News Column

Patent Issued for Combination Non-Volatile Memory and Input-Output Card with Direct Memory Access

June 17, 2014

By a News Reporter-Staff News Editor at Journal of Technology -- SanDisk Technologies Inc. (Plano, TX) has been issued patent number 8745299, according to news reporting originating out of Alexandria, Virginia, by VerticalNews editors.

The patent's inventors are Zer, Aviad (Kfar Vradim, IL); Pinto, Yosi (Palo Alto, CA); Holtzman, Micky (Kfar Vradim, IL); Cedar, Yoram (Cupertino, CA).

This patent was filed on October 7, 2011 and was published online on June 3, 2014.

From the background information supplied by the inventors, news correspondents obtained the following quote: "This invention relates, generally, to the use and structure of removable electronic circuit cards and, more specifically, to cards having both a non-volatile memory module and an input-output ('I/O') module.

"Various commercially available non-volatile memory cards that are becoming popular are extremely small and have different mechanical and/or electrical interfaces. Examples include the related MultiMediaCard ('MMC') and Secure Digital ('SD') memory cards that are available from SanDisk Corporation of Sunnyvale, Calif., assignee of the present application. There are other cards that conform to standards of the International Organization for Standardization ('ISO') and the International Electrotechnical Commission ('IEC'), an example that is widely implemented being known as the ISO/IEC 7816 standard.

"The physical and electrical specifications for the MMC are given in 'The MultiMediaCard System Specification' that is updated and published from time-to-time by the MultiMediaCard Association ('MMCA') of Cupertino, Calif. Versions 2.11 and 2.2 of that Specification, dated June 1999 and January 2000, respectively, are expressly incorporated herein by this reference. MMC products having varying storage capacity up to 64 megabytes in a single card are currently available from SanDisk Corporation, and capacities of 128 megabytes are expected to be available in the near future. These products are described in a 'MultiMediaCard Product Manual,' Revision 2, dated April 2000, published by SanDisk corporation, which Manual is expressly incorporated herein by this reference. Certain aspects of the electrical operation of the MMC products are also described in co-pending patent applications of Thomas N. Toombs and Micky Holtzman, Ser. Nos. 09/185,649 and 09/186,064, both filed Nov. 4, 1998, and assigned to SanDisk Corporation. The physical card structure and a method of manufacturing it are described in U.S. Pat. No. 6,040,622, assigned to SanDisk Corporation. Both of these applications and patent are also expressly incorporated herein by this reference.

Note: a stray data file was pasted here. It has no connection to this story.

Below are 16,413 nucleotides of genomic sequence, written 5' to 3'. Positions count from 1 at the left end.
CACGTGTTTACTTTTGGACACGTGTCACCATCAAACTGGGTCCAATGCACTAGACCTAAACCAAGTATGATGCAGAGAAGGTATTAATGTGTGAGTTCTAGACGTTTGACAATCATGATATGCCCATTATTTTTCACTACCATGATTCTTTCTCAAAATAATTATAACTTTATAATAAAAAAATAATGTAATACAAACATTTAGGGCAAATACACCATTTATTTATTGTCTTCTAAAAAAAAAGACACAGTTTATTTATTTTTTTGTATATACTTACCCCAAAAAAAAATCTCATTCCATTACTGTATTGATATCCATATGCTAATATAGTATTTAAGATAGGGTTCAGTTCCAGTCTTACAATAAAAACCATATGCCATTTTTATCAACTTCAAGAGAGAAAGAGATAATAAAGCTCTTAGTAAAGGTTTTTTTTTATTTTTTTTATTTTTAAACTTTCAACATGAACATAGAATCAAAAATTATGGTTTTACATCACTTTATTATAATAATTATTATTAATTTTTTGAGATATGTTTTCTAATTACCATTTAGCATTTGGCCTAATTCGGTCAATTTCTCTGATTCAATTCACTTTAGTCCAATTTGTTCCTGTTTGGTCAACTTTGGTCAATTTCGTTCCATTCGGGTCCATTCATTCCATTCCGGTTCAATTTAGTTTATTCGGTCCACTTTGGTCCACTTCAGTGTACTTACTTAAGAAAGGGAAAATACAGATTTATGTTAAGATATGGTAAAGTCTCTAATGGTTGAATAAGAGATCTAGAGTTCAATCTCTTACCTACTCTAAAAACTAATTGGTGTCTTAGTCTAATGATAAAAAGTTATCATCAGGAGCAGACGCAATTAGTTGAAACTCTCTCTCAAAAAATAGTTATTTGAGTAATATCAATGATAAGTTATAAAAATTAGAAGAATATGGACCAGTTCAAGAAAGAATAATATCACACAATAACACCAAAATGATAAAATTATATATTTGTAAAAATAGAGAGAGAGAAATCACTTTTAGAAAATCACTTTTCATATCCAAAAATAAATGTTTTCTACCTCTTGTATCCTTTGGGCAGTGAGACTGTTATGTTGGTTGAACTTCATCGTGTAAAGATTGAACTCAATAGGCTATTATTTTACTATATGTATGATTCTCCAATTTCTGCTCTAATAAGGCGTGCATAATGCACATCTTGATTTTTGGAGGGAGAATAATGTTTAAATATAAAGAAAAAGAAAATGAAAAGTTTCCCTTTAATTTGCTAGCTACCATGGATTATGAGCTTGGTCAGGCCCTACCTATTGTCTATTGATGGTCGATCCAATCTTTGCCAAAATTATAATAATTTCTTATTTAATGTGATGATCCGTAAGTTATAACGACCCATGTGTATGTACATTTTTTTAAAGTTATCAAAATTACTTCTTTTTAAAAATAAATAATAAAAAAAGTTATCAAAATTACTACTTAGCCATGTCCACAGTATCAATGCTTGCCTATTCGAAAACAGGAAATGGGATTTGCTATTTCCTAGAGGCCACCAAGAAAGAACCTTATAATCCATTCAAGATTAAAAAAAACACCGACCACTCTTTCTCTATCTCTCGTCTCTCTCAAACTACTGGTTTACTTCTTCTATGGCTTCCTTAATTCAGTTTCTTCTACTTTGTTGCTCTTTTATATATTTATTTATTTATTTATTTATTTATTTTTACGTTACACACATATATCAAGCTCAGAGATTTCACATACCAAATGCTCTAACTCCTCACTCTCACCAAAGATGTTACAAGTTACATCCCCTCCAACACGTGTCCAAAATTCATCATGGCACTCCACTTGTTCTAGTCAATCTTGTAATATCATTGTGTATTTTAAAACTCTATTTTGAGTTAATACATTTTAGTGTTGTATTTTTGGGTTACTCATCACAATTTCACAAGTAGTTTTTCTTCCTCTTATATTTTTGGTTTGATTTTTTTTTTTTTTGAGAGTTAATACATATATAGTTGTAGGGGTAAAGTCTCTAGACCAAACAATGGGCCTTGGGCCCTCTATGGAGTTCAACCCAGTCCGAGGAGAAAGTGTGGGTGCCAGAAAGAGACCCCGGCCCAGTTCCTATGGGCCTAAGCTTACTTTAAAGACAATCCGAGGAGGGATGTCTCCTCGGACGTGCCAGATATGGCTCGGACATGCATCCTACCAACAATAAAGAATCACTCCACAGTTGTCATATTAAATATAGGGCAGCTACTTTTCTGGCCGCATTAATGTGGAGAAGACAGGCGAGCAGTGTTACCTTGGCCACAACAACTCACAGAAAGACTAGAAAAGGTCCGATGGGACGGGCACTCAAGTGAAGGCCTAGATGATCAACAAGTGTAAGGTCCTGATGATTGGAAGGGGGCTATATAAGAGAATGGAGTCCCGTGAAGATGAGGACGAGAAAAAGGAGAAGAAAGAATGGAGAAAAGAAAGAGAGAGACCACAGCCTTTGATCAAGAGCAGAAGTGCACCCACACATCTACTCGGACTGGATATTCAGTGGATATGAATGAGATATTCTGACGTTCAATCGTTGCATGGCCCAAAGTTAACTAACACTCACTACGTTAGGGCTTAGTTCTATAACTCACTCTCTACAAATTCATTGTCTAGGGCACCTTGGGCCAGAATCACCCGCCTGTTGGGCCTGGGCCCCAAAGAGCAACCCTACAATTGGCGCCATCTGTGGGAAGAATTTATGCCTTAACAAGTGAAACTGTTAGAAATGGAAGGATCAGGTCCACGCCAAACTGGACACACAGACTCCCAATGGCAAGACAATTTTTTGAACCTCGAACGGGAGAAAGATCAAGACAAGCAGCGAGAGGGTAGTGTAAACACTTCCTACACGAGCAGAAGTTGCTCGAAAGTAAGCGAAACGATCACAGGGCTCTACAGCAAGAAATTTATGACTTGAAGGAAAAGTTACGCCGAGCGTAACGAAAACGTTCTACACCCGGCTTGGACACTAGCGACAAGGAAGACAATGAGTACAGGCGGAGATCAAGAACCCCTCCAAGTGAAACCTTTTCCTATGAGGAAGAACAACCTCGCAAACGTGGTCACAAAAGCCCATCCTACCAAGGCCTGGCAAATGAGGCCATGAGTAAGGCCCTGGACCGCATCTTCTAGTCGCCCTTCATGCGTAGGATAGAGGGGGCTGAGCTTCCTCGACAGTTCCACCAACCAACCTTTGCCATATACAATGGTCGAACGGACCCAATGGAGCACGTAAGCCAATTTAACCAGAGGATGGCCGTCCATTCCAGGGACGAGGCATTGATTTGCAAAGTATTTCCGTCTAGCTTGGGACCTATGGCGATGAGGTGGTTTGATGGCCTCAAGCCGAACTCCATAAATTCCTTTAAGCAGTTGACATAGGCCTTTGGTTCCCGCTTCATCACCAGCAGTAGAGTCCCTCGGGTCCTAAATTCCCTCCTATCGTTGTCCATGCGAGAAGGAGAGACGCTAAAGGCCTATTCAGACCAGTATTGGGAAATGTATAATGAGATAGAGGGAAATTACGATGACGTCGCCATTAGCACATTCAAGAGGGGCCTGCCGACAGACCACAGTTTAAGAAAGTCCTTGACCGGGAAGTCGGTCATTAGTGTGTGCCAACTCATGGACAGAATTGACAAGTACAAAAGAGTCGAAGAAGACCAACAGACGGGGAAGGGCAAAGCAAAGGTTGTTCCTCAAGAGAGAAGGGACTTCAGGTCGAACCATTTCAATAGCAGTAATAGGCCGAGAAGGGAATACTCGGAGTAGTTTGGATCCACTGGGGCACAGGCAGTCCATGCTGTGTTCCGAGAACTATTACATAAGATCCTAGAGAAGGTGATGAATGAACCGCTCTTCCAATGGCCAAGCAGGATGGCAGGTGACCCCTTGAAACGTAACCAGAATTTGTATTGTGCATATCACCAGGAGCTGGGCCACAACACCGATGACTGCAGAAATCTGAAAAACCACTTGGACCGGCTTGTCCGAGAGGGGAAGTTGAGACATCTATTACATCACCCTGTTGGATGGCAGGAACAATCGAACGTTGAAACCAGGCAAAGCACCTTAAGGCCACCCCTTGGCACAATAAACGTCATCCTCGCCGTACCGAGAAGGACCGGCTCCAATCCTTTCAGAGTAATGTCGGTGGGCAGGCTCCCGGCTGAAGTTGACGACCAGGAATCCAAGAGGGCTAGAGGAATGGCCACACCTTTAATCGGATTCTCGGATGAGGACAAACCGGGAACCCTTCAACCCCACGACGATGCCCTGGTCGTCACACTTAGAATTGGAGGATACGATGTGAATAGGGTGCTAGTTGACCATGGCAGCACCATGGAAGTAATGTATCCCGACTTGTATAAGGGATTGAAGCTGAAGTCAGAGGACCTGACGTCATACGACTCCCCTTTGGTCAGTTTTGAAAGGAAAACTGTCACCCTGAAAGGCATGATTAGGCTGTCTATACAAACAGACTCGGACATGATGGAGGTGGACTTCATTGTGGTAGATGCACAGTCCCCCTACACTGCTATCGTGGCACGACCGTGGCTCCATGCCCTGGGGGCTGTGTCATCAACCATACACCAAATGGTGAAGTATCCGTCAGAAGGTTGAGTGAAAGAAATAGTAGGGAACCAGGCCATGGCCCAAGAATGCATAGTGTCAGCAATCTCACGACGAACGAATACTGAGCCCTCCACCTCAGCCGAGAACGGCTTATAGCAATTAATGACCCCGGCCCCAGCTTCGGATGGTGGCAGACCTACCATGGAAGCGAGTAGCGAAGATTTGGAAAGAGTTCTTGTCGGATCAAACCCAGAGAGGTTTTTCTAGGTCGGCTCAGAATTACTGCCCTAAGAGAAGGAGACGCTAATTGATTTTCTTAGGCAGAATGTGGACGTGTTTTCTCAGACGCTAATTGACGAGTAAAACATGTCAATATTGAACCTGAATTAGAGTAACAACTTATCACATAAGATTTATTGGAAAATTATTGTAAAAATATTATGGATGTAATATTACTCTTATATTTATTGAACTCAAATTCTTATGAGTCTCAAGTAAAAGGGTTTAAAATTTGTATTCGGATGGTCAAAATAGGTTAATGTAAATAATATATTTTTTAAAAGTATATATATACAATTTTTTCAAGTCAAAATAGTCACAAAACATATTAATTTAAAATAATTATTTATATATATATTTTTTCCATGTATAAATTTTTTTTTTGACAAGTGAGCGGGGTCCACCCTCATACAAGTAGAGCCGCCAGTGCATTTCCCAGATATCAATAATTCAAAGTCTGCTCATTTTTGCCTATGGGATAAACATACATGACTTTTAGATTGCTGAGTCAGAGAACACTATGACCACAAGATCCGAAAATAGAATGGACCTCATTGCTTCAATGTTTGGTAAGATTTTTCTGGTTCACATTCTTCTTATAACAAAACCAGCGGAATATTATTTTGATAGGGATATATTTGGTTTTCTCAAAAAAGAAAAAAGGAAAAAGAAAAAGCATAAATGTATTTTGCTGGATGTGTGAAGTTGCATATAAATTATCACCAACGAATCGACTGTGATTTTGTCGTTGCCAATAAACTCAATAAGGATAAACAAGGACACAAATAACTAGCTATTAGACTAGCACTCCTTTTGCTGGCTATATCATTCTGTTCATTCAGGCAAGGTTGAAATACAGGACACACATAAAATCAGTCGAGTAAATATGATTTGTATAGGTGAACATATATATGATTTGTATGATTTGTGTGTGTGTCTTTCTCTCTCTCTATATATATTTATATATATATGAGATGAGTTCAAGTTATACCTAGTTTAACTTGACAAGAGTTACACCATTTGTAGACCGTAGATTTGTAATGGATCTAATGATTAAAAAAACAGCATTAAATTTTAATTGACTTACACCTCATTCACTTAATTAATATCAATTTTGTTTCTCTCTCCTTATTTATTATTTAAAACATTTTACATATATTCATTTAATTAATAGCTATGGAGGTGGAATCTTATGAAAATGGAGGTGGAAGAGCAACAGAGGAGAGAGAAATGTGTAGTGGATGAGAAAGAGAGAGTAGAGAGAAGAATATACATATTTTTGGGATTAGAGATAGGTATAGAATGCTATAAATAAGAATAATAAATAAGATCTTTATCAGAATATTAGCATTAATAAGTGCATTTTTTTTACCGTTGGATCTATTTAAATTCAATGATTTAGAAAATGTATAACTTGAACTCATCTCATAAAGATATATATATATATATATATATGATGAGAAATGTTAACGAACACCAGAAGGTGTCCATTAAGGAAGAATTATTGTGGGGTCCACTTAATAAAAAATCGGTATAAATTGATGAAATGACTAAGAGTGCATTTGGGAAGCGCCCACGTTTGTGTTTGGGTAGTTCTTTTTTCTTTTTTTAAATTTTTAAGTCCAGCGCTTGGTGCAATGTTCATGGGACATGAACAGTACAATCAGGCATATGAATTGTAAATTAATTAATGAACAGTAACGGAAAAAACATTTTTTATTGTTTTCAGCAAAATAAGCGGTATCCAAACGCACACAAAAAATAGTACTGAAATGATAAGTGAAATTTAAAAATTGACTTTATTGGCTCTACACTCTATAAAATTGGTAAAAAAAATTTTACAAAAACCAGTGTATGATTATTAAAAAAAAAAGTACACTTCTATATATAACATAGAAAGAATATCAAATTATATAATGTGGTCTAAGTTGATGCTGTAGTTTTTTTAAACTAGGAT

"The newer SD Card is similar to the MMC card, having the same size except for an increased thickness that accommodates an additional memory chip. A primary difference between them is that the SD Card includes additional data contacts in order to enable faster data transfer between the card and a host. The other contacts of the SD Card are the same as those of the MMC card in order that sockets designed to accept the SD Card will also accept the MMC card. The electrical interface with the SD card is further made to be, for the most part, backward compatible with the MMC product described in version 2.11 of its specification referenced above, in order that few changes to the operation of the host need be made in order to accommodate both types of card. Certain aspects of the SD card are described in U.S. patent application Ser. No. 09/641,023, filed Aug. 17, 2000, which application is incorporated herein by this reference.